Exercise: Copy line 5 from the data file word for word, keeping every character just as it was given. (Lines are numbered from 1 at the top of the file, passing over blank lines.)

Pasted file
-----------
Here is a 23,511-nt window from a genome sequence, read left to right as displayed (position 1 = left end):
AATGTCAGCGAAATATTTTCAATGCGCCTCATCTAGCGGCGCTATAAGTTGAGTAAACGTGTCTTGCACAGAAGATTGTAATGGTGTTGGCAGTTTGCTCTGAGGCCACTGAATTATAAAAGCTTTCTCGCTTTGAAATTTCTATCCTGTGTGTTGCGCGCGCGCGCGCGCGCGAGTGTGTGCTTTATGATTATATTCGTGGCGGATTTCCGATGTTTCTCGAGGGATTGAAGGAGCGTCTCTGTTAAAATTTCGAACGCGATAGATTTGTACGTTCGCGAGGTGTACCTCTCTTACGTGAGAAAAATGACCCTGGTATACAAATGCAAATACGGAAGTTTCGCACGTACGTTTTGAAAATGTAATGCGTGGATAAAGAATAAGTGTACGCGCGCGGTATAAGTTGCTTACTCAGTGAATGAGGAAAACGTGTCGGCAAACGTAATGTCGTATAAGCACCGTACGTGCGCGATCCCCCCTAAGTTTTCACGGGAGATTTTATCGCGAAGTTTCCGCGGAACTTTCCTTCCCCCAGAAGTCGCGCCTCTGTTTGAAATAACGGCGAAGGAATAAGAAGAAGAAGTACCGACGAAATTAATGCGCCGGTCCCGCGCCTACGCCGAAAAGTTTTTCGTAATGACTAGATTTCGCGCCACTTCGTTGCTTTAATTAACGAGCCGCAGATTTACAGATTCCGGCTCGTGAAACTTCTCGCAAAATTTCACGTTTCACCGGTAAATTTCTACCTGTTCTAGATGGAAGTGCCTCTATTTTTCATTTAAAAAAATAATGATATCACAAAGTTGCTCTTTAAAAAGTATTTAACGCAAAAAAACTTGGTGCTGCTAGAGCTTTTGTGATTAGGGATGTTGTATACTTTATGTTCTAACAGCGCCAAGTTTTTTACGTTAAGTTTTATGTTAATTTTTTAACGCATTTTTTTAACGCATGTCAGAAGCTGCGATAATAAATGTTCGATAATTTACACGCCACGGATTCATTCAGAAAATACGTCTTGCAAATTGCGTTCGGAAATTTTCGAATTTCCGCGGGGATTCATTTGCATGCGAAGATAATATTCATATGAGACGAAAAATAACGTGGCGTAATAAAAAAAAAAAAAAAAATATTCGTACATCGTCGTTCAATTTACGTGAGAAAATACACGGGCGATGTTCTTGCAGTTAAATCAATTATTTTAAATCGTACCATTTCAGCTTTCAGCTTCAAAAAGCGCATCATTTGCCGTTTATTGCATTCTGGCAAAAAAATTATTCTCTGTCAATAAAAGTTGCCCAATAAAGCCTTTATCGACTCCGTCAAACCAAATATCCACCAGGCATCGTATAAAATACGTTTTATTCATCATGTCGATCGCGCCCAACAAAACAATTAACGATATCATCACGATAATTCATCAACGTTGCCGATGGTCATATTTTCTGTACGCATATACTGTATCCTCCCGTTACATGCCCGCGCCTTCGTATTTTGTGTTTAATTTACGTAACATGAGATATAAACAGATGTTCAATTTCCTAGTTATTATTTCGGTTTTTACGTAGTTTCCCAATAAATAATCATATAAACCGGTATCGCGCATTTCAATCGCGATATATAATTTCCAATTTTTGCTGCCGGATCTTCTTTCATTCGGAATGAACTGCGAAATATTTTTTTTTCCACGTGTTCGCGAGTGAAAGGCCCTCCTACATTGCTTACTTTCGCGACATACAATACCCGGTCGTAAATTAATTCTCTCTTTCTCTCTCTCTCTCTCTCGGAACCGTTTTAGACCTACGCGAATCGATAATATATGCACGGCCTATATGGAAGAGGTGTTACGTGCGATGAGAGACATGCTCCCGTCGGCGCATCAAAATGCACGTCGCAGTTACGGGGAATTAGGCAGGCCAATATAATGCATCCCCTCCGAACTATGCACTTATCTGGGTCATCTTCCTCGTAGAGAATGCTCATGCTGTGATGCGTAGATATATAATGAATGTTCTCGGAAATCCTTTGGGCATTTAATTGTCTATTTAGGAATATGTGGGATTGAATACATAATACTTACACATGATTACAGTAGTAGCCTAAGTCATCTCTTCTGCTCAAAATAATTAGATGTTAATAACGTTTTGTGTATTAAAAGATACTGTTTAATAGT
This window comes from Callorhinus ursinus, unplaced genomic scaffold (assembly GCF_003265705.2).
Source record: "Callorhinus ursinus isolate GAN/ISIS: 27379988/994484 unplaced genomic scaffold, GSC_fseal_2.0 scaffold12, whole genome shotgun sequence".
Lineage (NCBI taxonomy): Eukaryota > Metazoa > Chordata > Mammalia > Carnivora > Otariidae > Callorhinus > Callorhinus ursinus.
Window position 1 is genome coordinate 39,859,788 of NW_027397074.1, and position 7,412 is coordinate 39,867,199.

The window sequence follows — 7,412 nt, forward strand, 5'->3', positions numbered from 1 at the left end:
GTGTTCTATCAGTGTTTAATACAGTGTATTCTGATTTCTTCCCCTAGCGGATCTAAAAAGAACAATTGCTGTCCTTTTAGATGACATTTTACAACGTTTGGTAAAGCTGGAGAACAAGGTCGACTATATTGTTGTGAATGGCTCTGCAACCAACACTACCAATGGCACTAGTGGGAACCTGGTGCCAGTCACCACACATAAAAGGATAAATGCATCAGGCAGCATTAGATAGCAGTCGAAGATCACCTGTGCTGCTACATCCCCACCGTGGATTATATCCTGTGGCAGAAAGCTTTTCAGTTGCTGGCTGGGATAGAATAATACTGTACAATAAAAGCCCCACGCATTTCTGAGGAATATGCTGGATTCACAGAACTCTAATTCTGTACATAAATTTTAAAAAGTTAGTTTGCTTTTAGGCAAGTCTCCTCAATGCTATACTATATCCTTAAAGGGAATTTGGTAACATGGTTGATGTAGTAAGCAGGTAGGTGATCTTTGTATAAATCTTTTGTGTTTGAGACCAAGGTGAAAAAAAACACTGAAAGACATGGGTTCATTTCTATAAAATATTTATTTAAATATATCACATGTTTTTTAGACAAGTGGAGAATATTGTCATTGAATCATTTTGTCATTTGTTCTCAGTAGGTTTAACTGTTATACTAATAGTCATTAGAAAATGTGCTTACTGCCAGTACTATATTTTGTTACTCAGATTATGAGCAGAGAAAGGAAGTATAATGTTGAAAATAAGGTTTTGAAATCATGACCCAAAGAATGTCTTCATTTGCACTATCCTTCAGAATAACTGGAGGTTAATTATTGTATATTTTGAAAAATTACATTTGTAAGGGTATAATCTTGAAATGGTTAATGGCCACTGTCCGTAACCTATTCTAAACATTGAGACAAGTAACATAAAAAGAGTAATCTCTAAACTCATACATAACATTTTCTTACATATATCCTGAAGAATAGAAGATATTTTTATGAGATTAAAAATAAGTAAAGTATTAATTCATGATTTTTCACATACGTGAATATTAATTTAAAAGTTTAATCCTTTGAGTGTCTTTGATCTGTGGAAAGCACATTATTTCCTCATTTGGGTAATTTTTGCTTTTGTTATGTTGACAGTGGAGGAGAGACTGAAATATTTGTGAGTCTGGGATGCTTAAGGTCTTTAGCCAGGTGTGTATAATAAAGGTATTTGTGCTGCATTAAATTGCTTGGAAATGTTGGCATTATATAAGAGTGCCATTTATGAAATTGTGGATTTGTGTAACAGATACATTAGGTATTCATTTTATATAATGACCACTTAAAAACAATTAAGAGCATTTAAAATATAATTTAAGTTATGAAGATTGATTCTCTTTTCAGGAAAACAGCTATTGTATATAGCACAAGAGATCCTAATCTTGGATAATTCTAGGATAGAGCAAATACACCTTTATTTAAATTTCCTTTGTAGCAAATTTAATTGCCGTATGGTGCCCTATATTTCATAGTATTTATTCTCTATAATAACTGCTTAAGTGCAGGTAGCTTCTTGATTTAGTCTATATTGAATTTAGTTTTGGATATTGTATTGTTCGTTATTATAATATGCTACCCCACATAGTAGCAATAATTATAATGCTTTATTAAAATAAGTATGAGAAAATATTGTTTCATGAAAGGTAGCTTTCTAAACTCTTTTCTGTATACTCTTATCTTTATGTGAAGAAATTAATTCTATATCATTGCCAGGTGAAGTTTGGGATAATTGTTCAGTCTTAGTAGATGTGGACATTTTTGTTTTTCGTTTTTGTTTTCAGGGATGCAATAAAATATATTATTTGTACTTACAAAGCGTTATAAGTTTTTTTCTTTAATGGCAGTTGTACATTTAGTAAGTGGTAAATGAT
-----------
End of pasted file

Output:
Lineage (NCBI taxonomy): Eukaryota > Metazoa > Chordata > Mammalia > Carnivora > Otariidae > Callorhinus > Callorhinus ursinus.